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Not taking required minimum distributions (RMDs)

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The federal government says you can't keep that money you’ve been saving in your retirement account tucked away forever.

The government requires retirees to withdraw specific amounts from their retirement savings each year once they hit age 72 or 73 if they turn 72 after Dec. 31, 2022. This is the required minimum distribution (RMD), and there are hefty penalties if overlooked.

Tax traps include forgetting timely withdrawals, sudden employment changes, and RMDs pushing you into a higher tax bracket. Strategies like Roth conversions, qualified charitable distributions (QCDs), and strategic withdrawal plans may mitigate RMD-related tax burdens.

Forgetting to tackle your estimated quarterly tax payments

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Quarterly tax payments are a big part of dealing with the feds in retirement — especially for income not subject to withholding, like self-employment earnings.

Failure to pay quarterly can lead to a hefty year-end tax bill. Penalties apply for late or missed payments, and they’re calculated separately for each installment. Accurate estimations and timely adjustments are pretty key.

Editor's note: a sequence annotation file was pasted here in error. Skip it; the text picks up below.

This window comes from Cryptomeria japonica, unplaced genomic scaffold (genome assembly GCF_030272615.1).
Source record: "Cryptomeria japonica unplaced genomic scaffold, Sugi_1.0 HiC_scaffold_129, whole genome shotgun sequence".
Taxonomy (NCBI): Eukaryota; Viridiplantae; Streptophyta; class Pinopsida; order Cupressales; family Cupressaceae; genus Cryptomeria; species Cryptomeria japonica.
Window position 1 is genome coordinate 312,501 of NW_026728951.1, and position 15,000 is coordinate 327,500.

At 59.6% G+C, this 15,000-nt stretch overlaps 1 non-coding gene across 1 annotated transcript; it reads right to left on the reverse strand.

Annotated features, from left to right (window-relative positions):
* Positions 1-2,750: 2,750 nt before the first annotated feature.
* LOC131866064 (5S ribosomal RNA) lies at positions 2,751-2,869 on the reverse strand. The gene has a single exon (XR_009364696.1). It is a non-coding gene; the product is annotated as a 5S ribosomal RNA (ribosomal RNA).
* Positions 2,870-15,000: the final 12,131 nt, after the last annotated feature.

Not adjusting your withholdings

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Have you received a substantial tax refund or faced a high tax bill lately? It might be time to adjust your withholdings. Your tax refund isn't extra cash; that's money the federal government has held onto interest-free.

Submit a W-4 form to your employer to modify your withholdings, especially after major life changes like marriage or having a baby. Proactive tax planning can enhance retirement income and overall financial well-being.

Not maximizing your contributions

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This one comes back to — you guessed it — saving. We don’t seem to be very good at it.

Nearly half of Americans lack access to employer-sponsored retirement plans. Only a small fraction, around 12%, actively contribute to individual retirement accounts (IRAs). 

Regular contributions to retirement accounts, like 401(k)s, are crucial for building a secure retirement fund.